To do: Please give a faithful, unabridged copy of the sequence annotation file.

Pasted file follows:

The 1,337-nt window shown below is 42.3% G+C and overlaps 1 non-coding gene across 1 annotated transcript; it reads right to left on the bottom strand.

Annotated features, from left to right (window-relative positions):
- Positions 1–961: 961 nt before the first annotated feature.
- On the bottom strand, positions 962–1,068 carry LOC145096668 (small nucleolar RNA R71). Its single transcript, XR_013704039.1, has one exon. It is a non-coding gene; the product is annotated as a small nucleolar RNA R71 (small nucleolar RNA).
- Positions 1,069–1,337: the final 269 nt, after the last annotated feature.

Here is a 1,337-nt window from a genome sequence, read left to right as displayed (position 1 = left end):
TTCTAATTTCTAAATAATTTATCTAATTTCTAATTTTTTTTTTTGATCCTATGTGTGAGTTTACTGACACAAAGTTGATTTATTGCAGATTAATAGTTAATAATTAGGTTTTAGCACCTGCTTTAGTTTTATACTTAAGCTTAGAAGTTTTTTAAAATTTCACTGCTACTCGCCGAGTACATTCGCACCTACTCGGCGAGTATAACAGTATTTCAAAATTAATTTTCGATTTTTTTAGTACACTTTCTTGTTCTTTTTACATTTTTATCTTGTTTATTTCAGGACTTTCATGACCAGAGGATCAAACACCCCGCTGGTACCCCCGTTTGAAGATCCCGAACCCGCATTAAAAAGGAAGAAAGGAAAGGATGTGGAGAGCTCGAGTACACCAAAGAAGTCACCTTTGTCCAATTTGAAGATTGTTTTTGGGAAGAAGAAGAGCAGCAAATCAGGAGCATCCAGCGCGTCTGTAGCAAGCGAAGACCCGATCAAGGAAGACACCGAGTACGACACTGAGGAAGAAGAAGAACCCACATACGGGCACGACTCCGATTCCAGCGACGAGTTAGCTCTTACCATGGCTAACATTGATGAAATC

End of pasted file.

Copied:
The 1,337-nt window shown below is 42.3% G+C and overlaps 1 non-coding gene across 1 annotated transcript; it reads right to left on the bottom strand.

Annotated features, from left to right (window-relative positions):
- Positions 1–961: 961 nt before the first annotated feature.
- On the bottom strand, positions 962–1,068 carry LOC145096668 (small nucleolar RNA R71). Its single transcript, XR_013704039.1, has one exon. It is a non-coding gene; the product is annotated as a small nucleolar RNA R71 (small nucleolar RNA).
- Positions 1,069–1,337: the final 269 nt, after the last annotated feature.

Here is a 1,337-nt window from a genome sequence, read left to right as displayed (position 1 = left end):
TTCTAATTTCTAAATAATTTATCTAATTTCTAATTTTTTTTTTTGATCCTATGTGTGAGTTTACTGACACAAAGTTGATTTATTGCAGATTAATAGTTAATAATTAGGTTTTAGCACCTGCTTTAGTTTTATACTTAAGCTTAGAAGTTTTTTAAAATTTCACTGCTACTCGCCGAGTACATTCGCACCTACTCGGCGAGTATAACAGTATTTCAAAATTAATTTTCGATTTTTTTAGTACACTTTCTTGTTCTTTTTACATTTTTATCTTGTTTATTTCAGGACTTTCATGACCAGAGGATCAAACACCCCGCTGGTACCCCCGTTTGAAGATCCCGAACCCGCATTAAAAAGGAAGAAAGGAAAGGATGTGGAGAGCTCGAGTACACCAAAGAAGTCACCTTTGTCCAATTTGAAGATTGTTTTTGGGAAGAAGAAGAGCAGCAAATCAGGAGCATCCAGCGCGTCTGTAGCAAGCGAAGACCCGATCAAGGAAGACACCGAGTACGACACTGAGGAAGAAGAAGAACCCACATACGGGCACGACTCCGATTCCAGCGACGAGTTAGCTCTTACCATGGCTAACATTGATGAAATC